Keeping him quiet wasn’t as bad as you would think; the little rascal is really funny in the woods. When he talks he uses his “hunting voice,” which is a whisper you can hardly hear. After sitting for about ten minutes we spotted a squirrel across the creek on the opposite ridge so I grabbed the rifle and Tye and we took off after our quarry. As you can expect, by the time we got to the other ridge the squirrel was up a tree and in his hide out. Tye’s hunting voice was long gone and he was asking where “did the squirrel go daddy?” After telling him how squirrels live in trees, what a nest is, and why they don’t live on the ground, we decided to sit and wait to see if he would come back out.
It is amazing to me that during deer season there are squirrels everywhere all the time, but when we go out to hunt them they disappear. We got a late start as it was and right before we were going to give up there was one last little grey squirrel that was looking for a meal that stuck his head out. Luckily enough Tye was able to see the squirrel before the shot and see what was going on. The squirrel hit the ground about twenty yards from us and when he landed Tye headed out after him not knowing what damage a squirrel can do to a finger. I caught up to him before he got to the squirrel and made sure it was okay for him to pick it up. He did pick it up but there was a look of confusion on his face as to what kind of animal he was holding.
With us getting lucky at the last minute it made for a great afternoon squirrel hunt. That was our first squirrel hunt. Small game hunting is a laid back, carefree type of hunt that can be enjoyed with friends all hours of the day. I haven’t been squirrel hunting in a long time, but it looked like Tye had himself a ball, and as long as he enjoys it he and I will have to make this a weekly hunt.
The last few days have proved to be a challenging race against time as I stuff my suitcases plump full en route to Wisconsin before year’s end. I’ve been chilled on stand for five sits now. The weather was picture-perfect. The hunting has been incredible; buck sightings above average, and doe speckle the agriculture fields everywhere.
We just haven’t had the stroke of luck to put a trophy buck on the ground. The problem that has stripped our ability to pattern bucks has been the abundance of food availability. Custom food plots work wonders when temperatures dip into the teens, but not exactly when there are other food sources in the area, such as standing corn.
Thousands of acres painted in golden rows blanket the rolling terrain of Northern Missouri. Standing corn has been the main culprit to hiding the giant whitetail that roams this vast landscape. Giant whitetail is what I’m after. Due to soggy weather conditions across the Midwest this year, many farmers have found themselves drenched with bad luck. The moisture levels in crop corn have been unusually high thanks to a lot of rain and wet weather during the harvest months of fall season. Several farmers across the country, including my uncle, had to leave their corn standing hoping that moisture would drop significantly before paying unreasonable amounts to dry it at the co-op. Many farmers are just beginning to break out the combines and do work on the snow infested fields. My uncle just started his up yesterday.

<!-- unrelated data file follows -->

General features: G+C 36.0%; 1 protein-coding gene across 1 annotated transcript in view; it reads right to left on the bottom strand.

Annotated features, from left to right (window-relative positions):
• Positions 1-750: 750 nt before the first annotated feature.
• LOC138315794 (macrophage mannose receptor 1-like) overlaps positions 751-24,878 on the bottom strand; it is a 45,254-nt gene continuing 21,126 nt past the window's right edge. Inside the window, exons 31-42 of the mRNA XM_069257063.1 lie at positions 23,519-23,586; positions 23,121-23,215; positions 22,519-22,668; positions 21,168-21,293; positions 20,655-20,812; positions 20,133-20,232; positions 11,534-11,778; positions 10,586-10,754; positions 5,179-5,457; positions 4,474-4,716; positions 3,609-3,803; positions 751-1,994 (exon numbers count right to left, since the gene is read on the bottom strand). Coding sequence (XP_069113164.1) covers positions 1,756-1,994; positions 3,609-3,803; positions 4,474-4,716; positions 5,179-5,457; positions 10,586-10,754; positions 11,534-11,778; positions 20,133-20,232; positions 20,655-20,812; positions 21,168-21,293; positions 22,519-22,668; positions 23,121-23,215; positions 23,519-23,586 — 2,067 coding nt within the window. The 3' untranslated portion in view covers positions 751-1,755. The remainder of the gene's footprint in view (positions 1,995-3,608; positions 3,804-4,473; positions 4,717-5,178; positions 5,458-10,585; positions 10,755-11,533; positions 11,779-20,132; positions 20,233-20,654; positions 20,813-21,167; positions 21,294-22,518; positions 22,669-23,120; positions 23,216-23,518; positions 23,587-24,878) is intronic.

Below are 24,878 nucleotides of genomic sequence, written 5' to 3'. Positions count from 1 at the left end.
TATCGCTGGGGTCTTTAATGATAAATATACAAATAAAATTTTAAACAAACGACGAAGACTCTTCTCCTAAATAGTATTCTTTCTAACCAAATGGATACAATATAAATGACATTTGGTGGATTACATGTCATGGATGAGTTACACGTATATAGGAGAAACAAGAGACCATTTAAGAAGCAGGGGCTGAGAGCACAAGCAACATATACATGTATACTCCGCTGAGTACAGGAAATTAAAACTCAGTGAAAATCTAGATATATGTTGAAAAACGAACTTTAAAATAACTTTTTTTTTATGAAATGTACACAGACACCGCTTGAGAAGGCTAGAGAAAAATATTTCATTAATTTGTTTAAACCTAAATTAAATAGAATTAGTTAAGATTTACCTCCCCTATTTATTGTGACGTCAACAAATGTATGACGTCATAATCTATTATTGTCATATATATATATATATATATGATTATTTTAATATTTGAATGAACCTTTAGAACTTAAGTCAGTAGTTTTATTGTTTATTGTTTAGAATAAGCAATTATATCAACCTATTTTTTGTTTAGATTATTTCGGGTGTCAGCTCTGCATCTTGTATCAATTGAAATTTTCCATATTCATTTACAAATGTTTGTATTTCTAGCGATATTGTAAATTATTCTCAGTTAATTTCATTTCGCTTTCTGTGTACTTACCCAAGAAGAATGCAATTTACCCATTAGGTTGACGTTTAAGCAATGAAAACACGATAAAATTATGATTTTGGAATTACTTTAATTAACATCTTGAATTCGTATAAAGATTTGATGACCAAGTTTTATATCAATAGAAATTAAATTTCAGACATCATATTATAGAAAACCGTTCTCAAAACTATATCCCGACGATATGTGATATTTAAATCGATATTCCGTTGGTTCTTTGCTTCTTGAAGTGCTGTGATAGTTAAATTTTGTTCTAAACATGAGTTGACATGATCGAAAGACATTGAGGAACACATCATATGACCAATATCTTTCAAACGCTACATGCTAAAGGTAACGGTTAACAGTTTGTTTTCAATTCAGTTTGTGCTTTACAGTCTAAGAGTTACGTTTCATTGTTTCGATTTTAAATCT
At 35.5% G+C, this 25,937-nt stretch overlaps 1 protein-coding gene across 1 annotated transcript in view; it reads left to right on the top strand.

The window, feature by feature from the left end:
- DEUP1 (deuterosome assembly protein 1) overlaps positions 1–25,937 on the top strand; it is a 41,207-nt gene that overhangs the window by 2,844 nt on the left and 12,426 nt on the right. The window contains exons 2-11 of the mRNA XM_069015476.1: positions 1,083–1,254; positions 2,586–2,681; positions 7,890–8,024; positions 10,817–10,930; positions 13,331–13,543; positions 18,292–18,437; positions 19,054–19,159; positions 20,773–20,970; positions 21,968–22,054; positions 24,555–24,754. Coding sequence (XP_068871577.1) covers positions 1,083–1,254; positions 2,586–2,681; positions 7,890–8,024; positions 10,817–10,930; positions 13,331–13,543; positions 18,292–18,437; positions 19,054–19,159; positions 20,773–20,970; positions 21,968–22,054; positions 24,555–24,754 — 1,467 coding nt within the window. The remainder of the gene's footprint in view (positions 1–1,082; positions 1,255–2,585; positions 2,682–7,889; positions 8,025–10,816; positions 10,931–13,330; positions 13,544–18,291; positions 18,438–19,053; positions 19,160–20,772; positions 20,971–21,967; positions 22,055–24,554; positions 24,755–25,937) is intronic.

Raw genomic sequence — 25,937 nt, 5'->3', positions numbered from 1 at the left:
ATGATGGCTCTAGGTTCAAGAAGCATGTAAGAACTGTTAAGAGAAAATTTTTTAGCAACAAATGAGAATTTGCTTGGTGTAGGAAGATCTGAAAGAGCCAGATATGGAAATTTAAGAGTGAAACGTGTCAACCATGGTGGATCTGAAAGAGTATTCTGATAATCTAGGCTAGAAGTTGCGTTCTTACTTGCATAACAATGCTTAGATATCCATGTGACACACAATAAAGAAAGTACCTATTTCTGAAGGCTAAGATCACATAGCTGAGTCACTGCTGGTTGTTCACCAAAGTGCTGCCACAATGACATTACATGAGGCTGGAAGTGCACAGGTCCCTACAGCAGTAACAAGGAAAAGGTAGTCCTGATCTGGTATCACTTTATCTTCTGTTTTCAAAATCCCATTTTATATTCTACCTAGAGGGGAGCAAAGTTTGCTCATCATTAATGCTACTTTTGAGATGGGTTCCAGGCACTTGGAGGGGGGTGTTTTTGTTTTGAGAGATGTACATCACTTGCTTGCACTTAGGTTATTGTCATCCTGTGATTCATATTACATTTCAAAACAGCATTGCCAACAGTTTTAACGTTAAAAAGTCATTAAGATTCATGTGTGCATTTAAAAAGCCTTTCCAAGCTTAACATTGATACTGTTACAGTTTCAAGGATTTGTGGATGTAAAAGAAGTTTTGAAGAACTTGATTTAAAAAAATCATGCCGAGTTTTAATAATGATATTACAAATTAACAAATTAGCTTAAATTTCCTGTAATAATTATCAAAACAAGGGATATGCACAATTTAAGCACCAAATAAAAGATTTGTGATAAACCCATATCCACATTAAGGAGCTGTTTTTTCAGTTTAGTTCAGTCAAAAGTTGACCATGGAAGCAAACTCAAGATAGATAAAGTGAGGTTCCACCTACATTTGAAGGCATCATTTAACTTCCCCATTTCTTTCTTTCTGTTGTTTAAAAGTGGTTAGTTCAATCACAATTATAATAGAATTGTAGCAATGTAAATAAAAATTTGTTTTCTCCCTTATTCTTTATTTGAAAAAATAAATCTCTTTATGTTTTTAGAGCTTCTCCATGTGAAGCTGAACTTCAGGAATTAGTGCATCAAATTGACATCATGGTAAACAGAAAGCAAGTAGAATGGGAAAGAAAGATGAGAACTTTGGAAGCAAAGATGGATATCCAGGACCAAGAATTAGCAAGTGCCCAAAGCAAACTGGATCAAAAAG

We’ve battled stormy blizzard conditions and sub-zero temperatures on a daily basis, but last night spurred to be our best evening sit yet. The stands wrapped around a tree that overlooked a standing cornfield. Hundreds of acres of corn, thousands of golden cobs, and a spectacular location amounted to our most deer sightings yet. Twenty doe funneled into the field before sunset, while the bucks waited a little longer before entering the field. A small eight-point with a handful of yearlings drifted towards the center of the field toward all of the doe. Every deer was within a hundred yards, which would make an ideal shot for the muzzleloader. Unfortunately, the big boys didn’t step into the shooting lanes until later in the evening when camera light dwindled.
As I peered through my scope at the 4-½ year old ten-point, my teeth chattered as my heart sunk into my throat. This was a perfect example of the con’s involved in capturing a hunt on film. Video cameras can’t record quality footage during low light conditions. I watched the buck disappear into the cornfield, while I faded into the back of my stand’s seat, heart broken.
I’d just like to thank Mr. Hill and guide Dustin Fortner for providing a fantastic hunting adventure to cease the last trip of my 2009 season. The year has been a whirlwind of broken success, shattered dreams, and the occasional enlightenment that has kept us going. I wish everyone luck as most states continue their late season hunting until mid-January. God bless and good luck.